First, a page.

The book moves chronologically through the Mesozoic (no Dimetrodon this time!), starting with the Triassic likes of this suspiciously anthropomorphic Plateosaurus. Actually, this is one of the more humdrum entries in this compendium of stupendobeasts; the anatomy's certainly weird, but you can see what Solonevich is getting at. With some other animals, it's considerably more difficult to determine.
Take this slithering dragonoid, for example - it's either a particularly nightmarish vision of Nessie, come a-crawlin' from the murky depths of that infamous loch, or it's the Early Jurassic sauropodomorph Anchisaurus. Take your pick. In the book, this prickly-mawed monstrosity is identified as Yaleosaurus, one of several peculiar uses of synonymous names.
Taking a brief sojourn into the world of Jurassic theropods, this image of Ornitholestes (naturally, depicted chasing a flying animal) is one of my favourites, just for being particularly spindly and spidery, with jaws packed with teeth that go all the way back (something of a visual motif in this book). It also has toes like the crooked fingers of a wizened old fairy-tale crone. The voluminous throat pouch is a nice touch, I feel.
This one's quite easy to guess - it's a fat (ie. large) theropod with three fingers, so it must be Allosaurus (here identified as Antrodemus, one of those dodgy genera from the taxonomic anarchy of the 19th Century). The body is rather conventional by contemporary standards, and boasts some wonderfully executed texturing and careful use of tone. Atop this sits a pair of jaws, seemingly bereft of eyes, with a zipper-like mouth and the snaking tongue of an heraldic dragon. Grown large in its dotage on the fatty limbs of disobedient children, Antrodemus has succumbed to blindness, but nevertheless can smell the sticky fingers of boys and girls who eat too many sweets, and emerges from their wardrobes as they sleep.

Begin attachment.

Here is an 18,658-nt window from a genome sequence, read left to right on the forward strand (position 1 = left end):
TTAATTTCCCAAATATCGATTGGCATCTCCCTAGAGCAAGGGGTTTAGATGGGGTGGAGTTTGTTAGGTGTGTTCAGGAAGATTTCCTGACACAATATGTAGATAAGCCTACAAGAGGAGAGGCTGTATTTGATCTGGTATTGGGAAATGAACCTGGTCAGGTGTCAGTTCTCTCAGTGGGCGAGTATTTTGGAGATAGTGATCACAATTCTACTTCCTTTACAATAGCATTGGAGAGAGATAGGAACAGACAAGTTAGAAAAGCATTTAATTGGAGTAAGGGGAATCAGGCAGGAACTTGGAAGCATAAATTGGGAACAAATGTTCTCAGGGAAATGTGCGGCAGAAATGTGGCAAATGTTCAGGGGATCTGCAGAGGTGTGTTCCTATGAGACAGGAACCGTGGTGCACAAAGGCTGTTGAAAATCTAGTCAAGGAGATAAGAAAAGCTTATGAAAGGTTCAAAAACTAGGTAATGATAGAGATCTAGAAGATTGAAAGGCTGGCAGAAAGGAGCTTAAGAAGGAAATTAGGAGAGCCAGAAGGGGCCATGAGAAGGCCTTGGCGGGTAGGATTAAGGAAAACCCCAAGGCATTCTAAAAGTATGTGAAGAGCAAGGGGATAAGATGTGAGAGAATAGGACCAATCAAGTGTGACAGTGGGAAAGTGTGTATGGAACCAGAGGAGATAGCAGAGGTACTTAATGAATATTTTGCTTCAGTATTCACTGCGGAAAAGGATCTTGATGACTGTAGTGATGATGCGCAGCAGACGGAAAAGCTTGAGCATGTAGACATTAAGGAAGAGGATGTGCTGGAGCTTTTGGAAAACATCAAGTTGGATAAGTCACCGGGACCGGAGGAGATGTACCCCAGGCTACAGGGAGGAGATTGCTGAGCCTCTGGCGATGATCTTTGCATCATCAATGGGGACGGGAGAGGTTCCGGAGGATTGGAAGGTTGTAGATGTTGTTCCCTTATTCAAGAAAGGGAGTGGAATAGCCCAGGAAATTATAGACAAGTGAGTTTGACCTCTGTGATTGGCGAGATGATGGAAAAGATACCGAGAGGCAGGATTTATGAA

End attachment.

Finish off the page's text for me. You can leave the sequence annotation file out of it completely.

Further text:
But never mind all that - let's return to the far more friendly world of sauropodomorphs! Here we see Cetiosaurus, always a smiley fellow, and quite clever too - in fact, it wore its brains on the outside. It may have had "dull little teeth", but the life aquatic was anything but banal for our plumbing-necked friend.
Meanwhile, this here beast is enjoying a snorkelling safari better than our puny human money can buy. With its giraffe-like neck, hippo-like face and dugong-like body, Dicraeosaurus was a bizarre creature indeed. Still, this is a good opportunity to admire the artistic skill of the illustrator; in depicting such tangible textures (I could make a drinking game out of this post), masterful shading and adorable fishies.
Diplodocus also makes an appearance, and is in more dire need of moisturiser than a thoroughly modern gentleman in a cosmetics advertisement. The geezer clearly needs to get back to his deep lake, where he could "still breathe very nicely without poking his whole head out of the water". And you wouldn't want to do that - your bonce might get mashed up in the jaws of the every-hungry allosaurs lurking on the shoreline.
Finally - for now - here is Brachiosaurus, a beautifully textured (take a shot!) mound of misshapen stucco flesh. Behold its sad gaze and edge-of-the-pie-dish crest. There is something peculiar in this collision of artistic prowess and complete lack of scientific reference. This is where decades-old dinosaur books differ from the modern day - even when the dinosaurs were grotesquely unscientific, the skill of the artist could still render them beautiful in their own peculiar way, as opposed to looking like rejects from a foggy N64 shoot-'em-up. And that's why I'm still plugging away on this blog! That, and the plaudits.
Coming next time: a whole lot more. Sorry to say, we've hardly even started.